For the past two weeks, we have had a visiting heart surgeon exploring the possibilities of a future partnership for a heart valve replacement program at Tenwek. He also happens to be my oldest brother, John. Because of the nature of this initial “vision” trip, his work at the hospital consisted mostly of general surgery cases, which he has not done since residency, over 20 years ago. Although slightly anxious at first, toward the end, like riding a bike, he was whipping through typhoid small bowel resections, sigmoid volvulus, ruptured appendices, and even an orthopedic case or two (although he did mention that he was reminded why he chose to specialize in heart surgery). His willing to serve in simple ways, at times beyond what was comfortable and easy (could heart surgery be easy??), and in ways not so glorious, was a blessing and example to many here at Tenwek. Perhaps his greatest ministry, however, has been directly to our family. Our kids, loving their Uncle John, no doubt smothered him. We enjoyed our daily meals, and evenings reminiscing, laughing, watching “Planet Earth” and “Blue Planet” DVDs that he brought for us, looking at family pictures, and dreaming of the future. We will miss him when he returns to the States tomorrow, and look forward to what God may have in store for the future. Following is an excerpt from a letter he wrote telling of a young boy he met at Tenwek:

Dear Church Family and Friends- May 1, 2009
Two days ago I met a boy, twelve years old, who I will call “Edward”. Edward’s father had heard that there was a “mzungu,” a white doctor from America, who does surgery on the heart, visiting Tenwek Hospital. He told me that Edward was unable to run and play with the other kids and always seemed short of breath. Edward appeared small for twelve and as he lifted his dirty oversized shirt, which I was told was likely his best, I could see why. Edward’s small chest had been deformed to accommodate his enlarging heart. When I placed my hand over his chest, I could feel his pounding heart and the turbulent blood flow through a narrowed and badly leaking mitral valve. At some point in his childhood, Edward had gotten strep throat that progressed to rheumatic fever, damaging the connective tissue in the valves of his heart, causing them to thicken and contract. Without replacement of this valve, Edward’s heart failure will certainly progress and he will die a miserable and premature death. Simply treating Edward’s strep throat with Penicillin could have prevented this all. Rheumatic fever has largely been eradicated in the United States because of prompt evaluation and treatment of a sore throat. In poor and under-developed countries like Kenya, this is not possible. The damaged valves can be replaced but surgery has been likened to “attempting to mop up the water on the floor while leaving the faucet open.” As I watched Edward walk away, I felt very tired, sad, and overwhelmed by the enormity of the problem and the lack of immediate solutions…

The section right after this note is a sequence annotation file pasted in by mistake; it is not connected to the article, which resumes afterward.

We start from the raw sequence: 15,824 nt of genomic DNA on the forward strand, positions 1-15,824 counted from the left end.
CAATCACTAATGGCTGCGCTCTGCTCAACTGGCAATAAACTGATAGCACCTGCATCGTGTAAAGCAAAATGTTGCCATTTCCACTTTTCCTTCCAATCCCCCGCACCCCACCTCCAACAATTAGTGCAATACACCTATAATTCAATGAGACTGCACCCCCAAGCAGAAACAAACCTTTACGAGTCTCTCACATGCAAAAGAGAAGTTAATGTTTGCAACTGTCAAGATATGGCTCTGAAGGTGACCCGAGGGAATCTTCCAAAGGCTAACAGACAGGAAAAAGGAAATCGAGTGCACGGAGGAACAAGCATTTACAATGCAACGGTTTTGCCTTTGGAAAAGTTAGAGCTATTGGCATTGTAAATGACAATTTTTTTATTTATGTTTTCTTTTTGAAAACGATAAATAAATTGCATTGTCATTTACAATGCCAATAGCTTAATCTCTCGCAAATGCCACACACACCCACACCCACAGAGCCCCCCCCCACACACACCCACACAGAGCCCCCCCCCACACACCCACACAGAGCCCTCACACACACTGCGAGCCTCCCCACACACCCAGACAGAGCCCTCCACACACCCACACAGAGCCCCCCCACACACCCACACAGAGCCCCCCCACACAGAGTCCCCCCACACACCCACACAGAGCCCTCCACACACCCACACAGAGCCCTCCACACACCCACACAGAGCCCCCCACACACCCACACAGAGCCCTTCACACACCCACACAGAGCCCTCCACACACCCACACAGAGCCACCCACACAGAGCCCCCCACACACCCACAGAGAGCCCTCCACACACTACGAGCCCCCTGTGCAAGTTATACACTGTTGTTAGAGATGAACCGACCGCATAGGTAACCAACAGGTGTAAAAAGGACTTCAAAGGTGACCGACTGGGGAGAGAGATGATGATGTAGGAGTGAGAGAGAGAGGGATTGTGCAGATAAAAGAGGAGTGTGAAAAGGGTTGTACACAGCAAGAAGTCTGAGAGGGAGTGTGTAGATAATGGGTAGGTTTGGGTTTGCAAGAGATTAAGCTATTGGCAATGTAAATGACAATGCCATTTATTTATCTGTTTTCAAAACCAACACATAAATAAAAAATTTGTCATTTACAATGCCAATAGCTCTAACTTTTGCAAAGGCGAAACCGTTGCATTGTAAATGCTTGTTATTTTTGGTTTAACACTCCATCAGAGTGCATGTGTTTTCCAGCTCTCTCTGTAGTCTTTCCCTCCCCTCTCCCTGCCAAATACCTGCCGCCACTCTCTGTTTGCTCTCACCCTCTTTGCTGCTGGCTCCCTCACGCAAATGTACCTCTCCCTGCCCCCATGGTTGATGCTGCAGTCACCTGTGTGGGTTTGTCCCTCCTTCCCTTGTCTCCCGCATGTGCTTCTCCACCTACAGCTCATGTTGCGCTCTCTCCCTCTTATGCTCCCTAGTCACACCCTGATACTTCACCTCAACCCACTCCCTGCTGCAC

Please keep John in your prayers that God would clearly direct his future, and open doors for heart valve replacement surgery, perhaps as early as next January. We appreciate you so much!

Whatever you do, work at it with all your heart, as working for the Lord, not for men, since you know that you will receive an inheritance from the Lord as a reward. It is the Lord Christ you are serving. Col. 3:23-4.